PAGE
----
Lord of Sass.
so, I have this repeated stuff and decided to give to my followers!
- must be following me and I’ll check it because it’s for my followers as I said;
- only reblog, likes don’t count and you can reblog many times as you want;
- result on may 15
here we have:
- 3 books: the beatles images, a photographic life of john lennon and the beatles lyrics
- 6 dvs: john lennon in my life, the beatles live at budokan, paul mccartney live in canada, the beatles live at shea, john lennon live in new york city and come together a night for john lennon’s words&music
- 3 cds: please please me, revolver and rubber soul in stereo
1st place - 6 items you like
2nd place - 4 items you like
3rd place - 2 remaining items
(Source: , via vagusadmirari)
—Interview w/ Elliot Mintz (Excerpt, But I Did)
January 1st, 1976: John tells Elliot Mintz about a twilight period of doubt he experienced after returning from The Beatles’ first trip to Hamburg in 1960, when he asked himself if he really wanted to live his life as a musician. (Note: Paul and Pete Best were also deported during the first trip for causing a fire, while Stuart stayed behind sick. John and Paul went on their Paris getaway during the second trip, in 1961.)
JOHN: One time, when we’d been thrown out of Hamburg, for – too complicated reasons to tell you, but it was about moving from one place to another, and one owner was upset that we’d left him, and we were pulling the crowd into another club – and he’d arranged for George to be deported, ‘cause he was only sixteen at the time. He was too young to play in those night clubs. Or seventeen. And uh – somehow, they were all deported, and I was left in Hamburg, playing alone with another group of musicians.
I got back to England, and – I didn’t call, or tell the others that I’d come home, for about three weeks. I really sat for a long time, thinking. “Is this – is this what I want to do?” [laughs; nervous] You know? And then when they found out I was home, they were a bit – annoyed at me, because we could’ve been working and earning money, but I really just had to think it over.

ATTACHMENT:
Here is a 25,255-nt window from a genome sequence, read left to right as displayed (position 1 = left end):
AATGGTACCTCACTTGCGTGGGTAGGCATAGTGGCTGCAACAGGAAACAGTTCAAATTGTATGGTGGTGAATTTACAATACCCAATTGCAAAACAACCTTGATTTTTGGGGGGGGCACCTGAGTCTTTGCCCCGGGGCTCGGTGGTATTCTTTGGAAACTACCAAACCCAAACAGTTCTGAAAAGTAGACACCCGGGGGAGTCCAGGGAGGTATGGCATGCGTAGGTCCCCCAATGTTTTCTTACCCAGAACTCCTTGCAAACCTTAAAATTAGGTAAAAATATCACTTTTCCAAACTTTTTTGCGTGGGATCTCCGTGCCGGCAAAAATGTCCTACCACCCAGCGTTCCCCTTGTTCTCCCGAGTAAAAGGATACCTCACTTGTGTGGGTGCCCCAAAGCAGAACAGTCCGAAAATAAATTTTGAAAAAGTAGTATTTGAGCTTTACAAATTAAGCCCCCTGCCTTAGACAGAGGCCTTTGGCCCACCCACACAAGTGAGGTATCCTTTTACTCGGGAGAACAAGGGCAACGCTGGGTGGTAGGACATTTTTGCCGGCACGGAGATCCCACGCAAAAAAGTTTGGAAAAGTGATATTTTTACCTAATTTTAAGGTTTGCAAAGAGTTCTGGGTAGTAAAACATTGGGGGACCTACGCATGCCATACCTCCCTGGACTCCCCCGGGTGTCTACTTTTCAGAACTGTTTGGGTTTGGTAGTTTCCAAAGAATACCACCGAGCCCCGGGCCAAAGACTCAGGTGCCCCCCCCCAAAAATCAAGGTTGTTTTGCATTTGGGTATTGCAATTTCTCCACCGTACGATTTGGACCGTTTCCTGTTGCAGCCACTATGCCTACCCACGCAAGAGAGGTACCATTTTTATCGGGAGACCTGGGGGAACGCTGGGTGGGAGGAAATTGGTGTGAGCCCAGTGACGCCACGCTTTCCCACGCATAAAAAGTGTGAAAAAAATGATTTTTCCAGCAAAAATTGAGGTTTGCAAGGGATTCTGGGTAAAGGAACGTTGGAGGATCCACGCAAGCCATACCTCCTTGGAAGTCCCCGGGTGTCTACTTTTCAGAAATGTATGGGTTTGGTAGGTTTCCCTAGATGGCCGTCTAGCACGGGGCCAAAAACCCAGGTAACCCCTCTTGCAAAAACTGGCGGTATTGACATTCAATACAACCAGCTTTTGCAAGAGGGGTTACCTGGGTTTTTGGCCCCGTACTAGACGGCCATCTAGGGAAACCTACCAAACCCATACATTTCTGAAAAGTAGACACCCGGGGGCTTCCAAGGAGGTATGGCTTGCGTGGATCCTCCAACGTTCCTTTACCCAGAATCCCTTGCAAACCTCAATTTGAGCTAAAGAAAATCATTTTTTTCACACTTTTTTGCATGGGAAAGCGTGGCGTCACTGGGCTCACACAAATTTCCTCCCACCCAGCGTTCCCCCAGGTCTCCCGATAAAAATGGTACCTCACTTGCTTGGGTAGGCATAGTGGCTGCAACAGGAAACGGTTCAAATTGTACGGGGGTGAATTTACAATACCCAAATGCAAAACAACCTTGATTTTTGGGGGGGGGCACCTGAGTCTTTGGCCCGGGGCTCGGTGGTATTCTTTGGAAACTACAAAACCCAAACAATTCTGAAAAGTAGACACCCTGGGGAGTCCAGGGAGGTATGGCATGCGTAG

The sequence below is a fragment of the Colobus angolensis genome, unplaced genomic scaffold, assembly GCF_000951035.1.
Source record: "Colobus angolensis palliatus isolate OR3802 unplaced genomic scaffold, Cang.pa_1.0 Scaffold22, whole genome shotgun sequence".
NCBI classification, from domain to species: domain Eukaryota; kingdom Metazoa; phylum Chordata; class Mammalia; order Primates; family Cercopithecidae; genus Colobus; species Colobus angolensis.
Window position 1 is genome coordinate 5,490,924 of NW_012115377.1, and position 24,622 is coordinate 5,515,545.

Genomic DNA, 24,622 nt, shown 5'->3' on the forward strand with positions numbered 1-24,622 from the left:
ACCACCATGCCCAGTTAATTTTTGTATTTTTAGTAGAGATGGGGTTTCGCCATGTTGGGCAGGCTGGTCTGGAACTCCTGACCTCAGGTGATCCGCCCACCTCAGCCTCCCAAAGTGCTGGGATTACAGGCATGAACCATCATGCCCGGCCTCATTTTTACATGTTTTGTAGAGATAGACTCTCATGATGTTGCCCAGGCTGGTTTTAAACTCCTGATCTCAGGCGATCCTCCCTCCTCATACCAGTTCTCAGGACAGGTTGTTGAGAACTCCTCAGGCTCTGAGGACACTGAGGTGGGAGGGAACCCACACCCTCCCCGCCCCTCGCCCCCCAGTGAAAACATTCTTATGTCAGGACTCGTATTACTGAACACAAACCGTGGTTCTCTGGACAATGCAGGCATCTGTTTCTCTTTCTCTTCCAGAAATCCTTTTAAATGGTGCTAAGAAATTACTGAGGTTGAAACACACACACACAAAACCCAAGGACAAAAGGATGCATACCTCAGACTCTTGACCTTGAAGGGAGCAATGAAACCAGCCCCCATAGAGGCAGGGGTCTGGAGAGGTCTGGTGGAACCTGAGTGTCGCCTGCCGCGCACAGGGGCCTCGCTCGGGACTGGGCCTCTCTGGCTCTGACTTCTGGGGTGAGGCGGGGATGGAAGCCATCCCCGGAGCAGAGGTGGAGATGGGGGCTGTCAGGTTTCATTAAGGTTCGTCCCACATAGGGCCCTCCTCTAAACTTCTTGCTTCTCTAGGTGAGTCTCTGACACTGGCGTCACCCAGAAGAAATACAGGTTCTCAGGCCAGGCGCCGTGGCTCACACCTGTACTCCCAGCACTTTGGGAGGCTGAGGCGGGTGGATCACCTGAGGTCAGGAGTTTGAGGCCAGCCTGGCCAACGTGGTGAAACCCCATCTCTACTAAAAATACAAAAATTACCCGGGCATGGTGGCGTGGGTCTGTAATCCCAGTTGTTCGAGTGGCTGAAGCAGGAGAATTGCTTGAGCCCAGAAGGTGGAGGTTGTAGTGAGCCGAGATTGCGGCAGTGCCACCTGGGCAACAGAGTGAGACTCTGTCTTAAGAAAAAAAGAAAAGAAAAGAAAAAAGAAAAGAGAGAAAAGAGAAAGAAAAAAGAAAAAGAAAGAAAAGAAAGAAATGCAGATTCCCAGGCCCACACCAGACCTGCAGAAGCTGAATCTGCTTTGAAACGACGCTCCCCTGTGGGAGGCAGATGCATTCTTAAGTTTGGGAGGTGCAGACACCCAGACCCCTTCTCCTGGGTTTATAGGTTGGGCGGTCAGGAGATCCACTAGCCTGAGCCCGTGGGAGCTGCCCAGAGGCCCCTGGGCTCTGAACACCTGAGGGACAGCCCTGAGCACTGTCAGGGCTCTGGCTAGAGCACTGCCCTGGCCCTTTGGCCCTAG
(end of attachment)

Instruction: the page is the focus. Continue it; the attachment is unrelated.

And Paul and I also did the same thing, once. We just canceled. We’d made it, in Liverpool. We were making good money, for those days. I can’t remember what it was – maybe a couple of hundred dollars a week – but enough that you’d have a little extra. You’d have it in your back pocket. And Paul and I just— A relative of mine gave me a hundred pounds, for my birthday, which I’d never seen that much money in me life. Paul and I just canceled all the engagements, and left for Paris… And George was furious, because he needed the money – to work, you know. But that was another time when the group was in debate as whether it would exist or not.
MINTZ: When you were alone, the first time, thinking about whether you should go on, what was – what was the dichotomy? What were the thoughts, pro and con, about continuing?
JOHN: Because… it was quite a shattering experience to be in a foreign country – Hamburg – in these— We were pretty young, you know. I was twenty, I think. Twenty-one, or something. George had been seventeen, he’d been deported. I was left there on my own. I came home on my own, with no money, just carrying amplifiers and guitars, and I thought, “Is— Am I gonna— Is this what I wanna do, man?” I mean, I was always a sort of poet or a painter. But I thought, “Is this – it?” This sort of – night clubs, and seedy sort of scenes, and being deported, and sort of weird people in the clubs… I mean, it was really sort of – nowadays, they call it decadence, but those days it was just in Hamburg, you know? Or in clubs that groups played at – strip clubs, and all the stuff. And I thought – I thought hard about, “Should I continue doing this?” [pause] But I did.
the fact that John wrote the line “whatever happened to the life that we once knew” on ‘free as a bird’ but never finished it and then Paul came in later on and completed the line by adding, “can we really live without each other?” is just perfect and it makes me sob so fucking hard ;_;
“Whatever happened to, the life that we once knew…Can we really live without each other?”